Economist Stephen Roach warns V-shaped recovery mania on Wall Street is leading investors astray.
According to Roach, the U.S. is on a collision course with a second dramatic downturn.
"The odds of a relapse, not just the virus but in the economy itself — the so-called dreaded double-dip, is very real," the former Morgan Stanley Asia chairman told CNBC's "Trading Nation" on Wednesday.
He notes recessions are historically double-dip. Roach anticipates this contraction will follow the same pattern despite its unusual origin.
"This behavioral capitulation on the demand side of the U.S. economy is going to continue to create a lot of problems for businesses, business hirings, [and] potential corporate bankruptcies in the second half of this year," he said.
Roach, who's one of the world's leading experts on Asia, predicted in January the coronavirus outbreak would eclipse the SARS impact in 2003 and could shock the global economy, including here at home.
Using China as a model, Roach believes U.S. consumer demand will face a difficult recovery despite reopenings.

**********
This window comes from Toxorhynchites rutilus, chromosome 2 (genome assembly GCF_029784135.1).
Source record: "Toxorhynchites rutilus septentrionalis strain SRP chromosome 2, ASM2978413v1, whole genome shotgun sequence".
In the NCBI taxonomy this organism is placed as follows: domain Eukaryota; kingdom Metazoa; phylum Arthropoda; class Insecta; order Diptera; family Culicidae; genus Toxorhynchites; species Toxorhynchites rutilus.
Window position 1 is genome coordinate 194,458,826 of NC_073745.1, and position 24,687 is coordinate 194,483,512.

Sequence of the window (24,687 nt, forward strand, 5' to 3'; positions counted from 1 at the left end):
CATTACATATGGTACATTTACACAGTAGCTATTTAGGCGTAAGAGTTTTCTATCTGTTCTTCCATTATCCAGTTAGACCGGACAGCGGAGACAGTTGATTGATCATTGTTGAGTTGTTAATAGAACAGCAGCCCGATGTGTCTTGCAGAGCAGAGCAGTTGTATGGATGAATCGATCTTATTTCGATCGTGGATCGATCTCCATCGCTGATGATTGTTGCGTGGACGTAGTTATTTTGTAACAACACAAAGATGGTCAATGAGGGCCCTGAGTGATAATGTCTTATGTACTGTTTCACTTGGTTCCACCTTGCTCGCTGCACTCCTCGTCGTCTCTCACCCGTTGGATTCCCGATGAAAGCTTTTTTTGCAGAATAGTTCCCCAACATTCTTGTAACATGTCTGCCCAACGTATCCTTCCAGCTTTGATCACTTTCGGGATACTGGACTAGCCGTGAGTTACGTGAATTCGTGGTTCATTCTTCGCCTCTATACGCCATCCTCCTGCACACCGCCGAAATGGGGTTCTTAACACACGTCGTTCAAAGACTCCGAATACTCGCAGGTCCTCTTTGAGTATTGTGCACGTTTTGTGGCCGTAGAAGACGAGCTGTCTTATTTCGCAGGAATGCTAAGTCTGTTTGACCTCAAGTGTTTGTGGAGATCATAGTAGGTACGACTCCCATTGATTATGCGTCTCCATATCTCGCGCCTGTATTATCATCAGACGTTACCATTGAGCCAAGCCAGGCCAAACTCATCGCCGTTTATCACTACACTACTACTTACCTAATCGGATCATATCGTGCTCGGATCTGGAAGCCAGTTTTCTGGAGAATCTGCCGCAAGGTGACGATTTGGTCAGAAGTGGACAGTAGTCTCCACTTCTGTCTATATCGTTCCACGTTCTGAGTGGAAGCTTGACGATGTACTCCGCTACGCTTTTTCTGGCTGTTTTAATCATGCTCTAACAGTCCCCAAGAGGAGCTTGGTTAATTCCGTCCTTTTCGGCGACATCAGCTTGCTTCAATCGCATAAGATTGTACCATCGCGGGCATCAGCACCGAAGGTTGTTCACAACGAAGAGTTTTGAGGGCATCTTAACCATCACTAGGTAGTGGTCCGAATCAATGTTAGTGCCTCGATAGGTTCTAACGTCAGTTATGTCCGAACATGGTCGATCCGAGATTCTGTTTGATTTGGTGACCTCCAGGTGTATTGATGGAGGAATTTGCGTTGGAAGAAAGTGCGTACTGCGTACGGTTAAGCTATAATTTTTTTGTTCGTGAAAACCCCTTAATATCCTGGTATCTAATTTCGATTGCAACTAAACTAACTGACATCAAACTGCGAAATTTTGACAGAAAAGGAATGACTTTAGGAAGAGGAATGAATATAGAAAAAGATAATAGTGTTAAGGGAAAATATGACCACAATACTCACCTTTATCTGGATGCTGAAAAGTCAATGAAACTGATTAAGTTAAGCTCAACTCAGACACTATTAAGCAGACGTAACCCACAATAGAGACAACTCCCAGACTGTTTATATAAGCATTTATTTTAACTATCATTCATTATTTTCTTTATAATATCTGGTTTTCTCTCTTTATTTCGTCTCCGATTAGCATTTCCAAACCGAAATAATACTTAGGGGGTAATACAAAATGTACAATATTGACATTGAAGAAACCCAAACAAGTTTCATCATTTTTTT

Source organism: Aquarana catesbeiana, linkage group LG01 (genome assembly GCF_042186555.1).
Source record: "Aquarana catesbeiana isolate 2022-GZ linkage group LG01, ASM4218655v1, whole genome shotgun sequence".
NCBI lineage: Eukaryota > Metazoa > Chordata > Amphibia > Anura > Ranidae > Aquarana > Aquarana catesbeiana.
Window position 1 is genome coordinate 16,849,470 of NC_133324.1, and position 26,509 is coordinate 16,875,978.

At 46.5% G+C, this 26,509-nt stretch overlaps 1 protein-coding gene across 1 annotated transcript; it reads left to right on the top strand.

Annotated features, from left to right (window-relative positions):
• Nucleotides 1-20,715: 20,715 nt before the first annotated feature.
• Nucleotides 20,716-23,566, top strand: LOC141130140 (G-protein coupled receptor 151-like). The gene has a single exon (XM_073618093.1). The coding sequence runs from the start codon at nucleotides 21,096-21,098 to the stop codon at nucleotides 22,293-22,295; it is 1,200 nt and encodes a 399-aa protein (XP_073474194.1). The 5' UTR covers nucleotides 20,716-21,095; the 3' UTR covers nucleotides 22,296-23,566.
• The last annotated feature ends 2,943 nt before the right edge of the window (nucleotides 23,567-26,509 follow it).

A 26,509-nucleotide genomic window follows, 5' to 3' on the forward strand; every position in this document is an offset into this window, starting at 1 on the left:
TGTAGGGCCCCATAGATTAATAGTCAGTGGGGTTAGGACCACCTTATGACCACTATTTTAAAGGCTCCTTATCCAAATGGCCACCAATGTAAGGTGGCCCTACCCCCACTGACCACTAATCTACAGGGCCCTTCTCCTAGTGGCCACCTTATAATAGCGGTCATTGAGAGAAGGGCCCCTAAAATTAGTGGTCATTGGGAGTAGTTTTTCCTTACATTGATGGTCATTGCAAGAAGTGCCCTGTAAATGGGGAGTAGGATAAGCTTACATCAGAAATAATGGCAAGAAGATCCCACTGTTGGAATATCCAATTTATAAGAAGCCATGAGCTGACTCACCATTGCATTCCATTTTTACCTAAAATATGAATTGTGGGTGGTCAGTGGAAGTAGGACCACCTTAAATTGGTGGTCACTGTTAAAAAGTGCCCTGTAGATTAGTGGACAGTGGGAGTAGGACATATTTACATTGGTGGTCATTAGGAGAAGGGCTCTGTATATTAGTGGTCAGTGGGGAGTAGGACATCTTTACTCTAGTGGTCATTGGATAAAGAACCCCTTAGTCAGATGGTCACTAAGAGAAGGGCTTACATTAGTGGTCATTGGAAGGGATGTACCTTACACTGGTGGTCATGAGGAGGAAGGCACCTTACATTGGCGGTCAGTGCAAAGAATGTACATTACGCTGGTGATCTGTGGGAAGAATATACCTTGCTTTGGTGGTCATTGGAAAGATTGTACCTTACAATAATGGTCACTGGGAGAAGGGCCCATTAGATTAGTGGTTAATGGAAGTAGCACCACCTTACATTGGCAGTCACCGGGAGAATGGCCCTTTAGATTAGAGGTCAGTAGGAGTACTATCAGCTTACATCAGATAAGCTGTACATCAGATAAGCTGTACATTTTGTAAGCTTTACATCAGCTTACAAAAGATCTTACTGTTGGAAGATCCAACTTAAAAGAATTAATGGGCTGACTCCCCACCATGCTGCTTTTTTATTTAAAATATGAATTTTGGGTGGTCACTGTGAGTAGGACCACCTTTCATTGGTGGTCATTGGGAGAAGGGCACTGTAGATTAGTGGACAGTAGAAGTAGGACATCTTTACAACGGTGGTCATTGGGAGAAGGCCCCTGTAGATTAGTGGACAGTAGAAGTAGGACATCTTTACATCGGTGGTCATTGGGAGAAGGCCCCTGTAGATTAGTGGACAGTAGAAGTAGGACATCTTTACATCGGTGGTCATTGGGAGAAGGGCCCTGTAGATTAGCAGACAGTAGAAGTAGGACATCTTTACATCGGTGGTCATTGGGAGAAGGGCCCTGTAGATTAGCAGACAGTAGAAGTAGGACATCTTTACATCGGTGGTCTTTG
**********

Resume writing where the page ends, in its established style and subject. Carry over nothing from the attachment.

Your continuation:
"Both economies were able to bring production back quickly, but they're struggling to bring consumer demand back especially for face to face services where individuals are fearful of getting re-infected," he said.
He calls a new U.S. virus aid package "essential" in this climate. However, he contends the long-term consequences will be detrimental.
"Our savings and current account dynamic is starting to look terrible," noted Roach, who believes the budget deficit will explode before our very eyes.
Besides listing inflation as a serious consequence, Roach is still sounding the alarm on a dollar crash.
On "Trading Nation" last month, he warned it will fall 35% over this year and 2021. The greenback is down more than 5% over the past three months.
"The dollar is in the early stages of what's going to be a protracted downturn," Roach said.